Feral Cat And Rat Eradication Project Underway
4 July 2002
Largest-Ever Combined Feral Cat And Rat Eradication Project Underway
New Zealand’s largest combined feral cat and rat eradication project has got underway on Raoul Island, 1000km northeast of Auckland, Conservation Minister Sandra Lee announced today.
Ms Lee said DOC had begun an aerial drop of poisoned baits for rats over the 2941ha island, and that will be followed later this month by the hand-laying of toxic baits along tracks and in coastal areas for feral cats.
"This $1m pest eradication project is also one of the biggest funded under the New Zealand Biodiversity Strategy," she said. “Removing the last predators from Raoul Island will free-up nearly 3000ha of habitat and allow threatened species on our most remote nature reserve to recover.
"This project will make the long-term survival much more certain for threatened birds such as the Kermadec storm petrel, white tern, masked booby, and the Kermadec kakariki. Most of these birds have been forced to live and breed on nearby small predator-free islets, but are expected to return to Raoul Island once the feral cats and rats have been eliminated.”
She said a specially-trained dog will comb the island for signs of cats before the 16-person DOC team leaves Raoul in October.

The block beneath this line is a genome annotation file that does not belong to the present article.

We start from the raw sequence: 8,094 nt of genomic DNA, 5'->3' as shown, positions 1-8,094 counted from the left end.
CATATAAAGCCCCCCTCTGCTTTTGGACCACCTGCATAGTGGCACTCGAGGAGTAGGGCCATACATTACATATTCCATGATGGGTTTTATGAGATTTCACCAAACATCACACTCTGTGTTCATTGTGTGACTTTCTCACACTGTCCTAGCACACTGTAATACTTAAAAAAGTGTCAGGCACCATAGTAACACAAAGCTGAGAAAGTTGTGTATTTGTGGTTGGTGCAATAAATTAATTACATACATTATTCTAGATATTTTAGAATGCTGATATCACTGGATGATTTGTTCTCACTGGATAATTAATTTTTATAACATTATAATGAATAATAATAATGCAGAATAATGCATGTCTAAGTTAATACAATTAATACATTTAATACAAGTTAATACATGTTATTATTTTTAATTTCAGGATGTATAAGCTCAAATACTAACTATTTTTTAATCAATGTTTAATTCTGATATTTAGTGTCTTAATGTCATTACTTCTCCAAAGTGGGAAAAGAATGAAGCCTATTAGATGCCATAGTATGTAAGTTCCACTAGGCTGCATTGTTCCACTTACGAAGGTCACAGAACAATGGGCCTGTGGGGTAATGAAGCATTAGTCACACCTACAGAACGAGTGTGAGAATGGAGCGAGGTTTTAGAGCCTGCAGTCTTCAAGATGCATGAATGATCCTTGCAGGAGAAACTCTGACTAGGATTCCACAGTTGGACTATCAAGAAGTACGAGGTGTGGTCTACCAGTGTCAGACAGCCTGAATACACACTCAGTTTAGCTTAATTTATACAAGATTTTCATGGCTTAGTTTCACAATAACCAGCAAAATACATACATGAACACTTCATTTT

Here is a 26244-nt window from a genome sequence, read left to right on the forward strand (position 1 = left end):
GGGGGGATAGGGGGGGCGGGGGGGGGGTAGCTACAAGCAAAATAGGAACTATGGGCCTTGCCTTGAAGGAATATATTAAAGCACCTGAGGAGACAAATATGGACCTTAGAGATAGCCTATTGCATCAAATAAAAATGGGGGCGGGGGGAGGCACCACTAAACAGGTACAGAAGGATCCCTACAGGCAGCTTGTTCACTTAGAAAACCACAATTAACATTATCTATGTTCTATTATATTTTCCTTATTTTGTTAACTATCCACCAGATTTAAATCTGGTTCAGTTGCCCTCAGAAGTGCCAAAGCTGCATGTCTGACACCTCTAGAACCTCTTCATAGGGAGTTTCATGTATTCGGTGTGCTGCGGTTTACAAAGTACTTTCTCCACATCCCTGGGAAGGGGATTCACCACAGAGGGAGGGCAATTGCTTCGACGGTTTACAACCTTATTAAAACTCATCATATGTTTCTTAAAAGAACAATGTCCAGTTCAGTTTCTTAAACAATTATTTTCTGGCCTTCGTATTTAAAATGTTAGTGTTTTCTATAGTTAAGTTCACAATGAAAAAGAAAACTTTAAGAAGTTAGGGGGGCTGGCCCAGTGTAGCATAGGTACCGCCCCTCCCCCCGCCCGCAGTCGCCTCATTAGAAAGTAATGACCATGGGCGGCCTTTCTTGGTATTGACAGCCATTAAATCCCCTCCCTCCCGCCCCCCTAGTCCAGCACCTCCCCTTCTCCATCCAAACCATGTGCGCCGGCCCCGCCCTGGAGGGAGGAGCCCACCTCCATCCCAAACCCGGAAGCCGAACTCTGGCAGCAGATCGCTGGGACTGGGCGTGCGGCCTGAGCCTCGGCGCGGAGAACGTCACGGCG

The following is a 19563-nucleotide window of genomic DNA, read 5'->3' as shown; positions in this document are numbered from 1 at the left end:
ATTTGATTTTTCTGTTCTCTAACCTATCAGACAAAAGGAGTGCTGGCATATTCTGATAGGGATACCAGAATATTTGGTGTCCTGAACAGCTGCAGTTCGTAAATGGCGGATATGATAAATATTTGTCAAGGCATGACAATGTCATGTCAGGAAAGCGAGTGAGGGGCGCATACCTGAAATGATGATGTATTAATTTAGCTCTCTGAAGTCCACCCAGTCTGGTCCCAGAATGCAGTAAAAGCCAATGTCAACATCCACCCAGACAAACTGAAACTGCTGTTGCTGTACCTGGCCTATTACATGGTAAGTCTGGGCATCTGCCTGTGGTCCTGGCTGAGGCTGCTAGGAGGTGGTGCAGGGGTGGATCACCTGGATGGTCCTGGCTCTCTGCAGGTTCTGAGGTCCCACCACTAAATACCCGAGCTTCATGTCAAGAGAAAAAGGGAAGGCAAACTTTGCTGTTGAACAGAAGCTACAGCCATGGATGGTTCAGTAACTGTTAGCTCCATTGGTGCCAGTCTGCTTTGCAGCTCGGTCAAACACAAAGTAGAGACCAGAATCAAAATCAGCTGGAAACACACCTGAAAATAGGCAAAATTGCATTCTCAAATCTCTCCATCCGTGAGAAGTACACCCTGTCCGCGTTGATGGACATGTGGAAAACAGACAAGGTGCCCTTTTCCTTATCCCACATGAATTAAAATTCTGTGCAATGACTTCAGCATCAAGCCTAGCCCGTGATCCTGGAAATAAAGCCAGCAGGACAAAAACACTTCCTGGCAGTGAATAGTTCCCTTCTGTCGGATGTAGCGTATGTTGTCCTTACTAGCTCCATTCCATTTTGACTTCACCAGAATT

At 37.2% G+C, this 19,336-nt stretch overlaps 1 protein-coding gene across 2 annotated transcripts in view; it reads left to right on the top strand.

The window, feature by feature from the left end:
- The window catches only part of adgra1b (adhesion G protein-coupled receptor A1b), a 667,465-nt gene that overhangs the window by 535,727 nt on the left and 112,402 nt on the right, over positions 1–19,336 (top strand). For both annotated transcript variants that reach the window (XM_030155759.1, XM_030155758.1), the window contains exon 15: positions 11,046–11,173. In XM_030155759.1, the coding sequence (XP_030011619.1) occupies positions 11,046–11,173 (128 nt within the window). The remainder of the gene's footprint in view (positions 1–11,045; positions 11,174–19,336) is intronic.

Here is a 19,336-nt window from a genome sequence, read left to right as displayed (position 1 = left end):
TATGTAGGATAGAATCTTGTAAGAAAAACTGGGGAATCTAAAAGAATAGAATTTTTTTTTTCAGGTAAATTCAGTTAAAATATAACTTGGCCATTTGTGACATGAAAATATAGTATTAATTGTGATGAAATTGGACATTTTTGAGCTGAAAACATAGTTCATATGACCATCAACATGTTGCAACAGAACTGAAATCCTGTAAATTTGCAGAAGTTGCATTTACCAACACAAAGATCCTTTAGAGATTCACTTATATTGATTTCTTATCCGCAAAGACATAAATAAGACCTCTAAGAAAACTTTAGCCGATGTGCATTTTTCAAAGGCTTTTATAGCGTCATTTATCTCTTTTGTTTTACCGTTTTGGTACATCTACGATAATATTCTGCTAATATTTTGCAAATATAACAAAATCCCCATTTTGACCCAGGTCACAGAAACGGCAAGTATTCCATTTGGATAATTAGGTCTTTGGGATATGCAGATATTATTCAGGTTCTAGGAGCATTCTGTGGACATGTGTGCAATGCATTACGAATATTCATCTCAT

Ms Lee said it would be two years before the success of the operation can be determined, because any surviving rats will be difficult to detect in the rugged forests on the island.
“We are confident that with our experience of island eradications and the detailed planning that has gone into this operation, it will become a major success story for conservation in New Zealand.”
She said Raoul was the largest island in the Kermadec Island Nature Reserve – an internationally significant chain of oceanic islands formed by volcanic action.
Ms Lee said the isolation had given rise to unique biological communities. At least 23 plant species and five of the 35 bird species on the islands were found nowhere else in the world.
She said the pest problem originated from European settlement on Raoul Island in the nineteenth century.
They brought with them an array of animals and plants that remained after the people had departed. While goats were eradicated in the 1980s and other domestic animals removed, rats and feral cats have continued to decimate bird life on the island.
Raoul, like other Kermadec islands, is uninhabited apart from a small team of DOC staff and volunteers stationed there to undertake weed control work, take weather readings, and monitor regional seismic activity.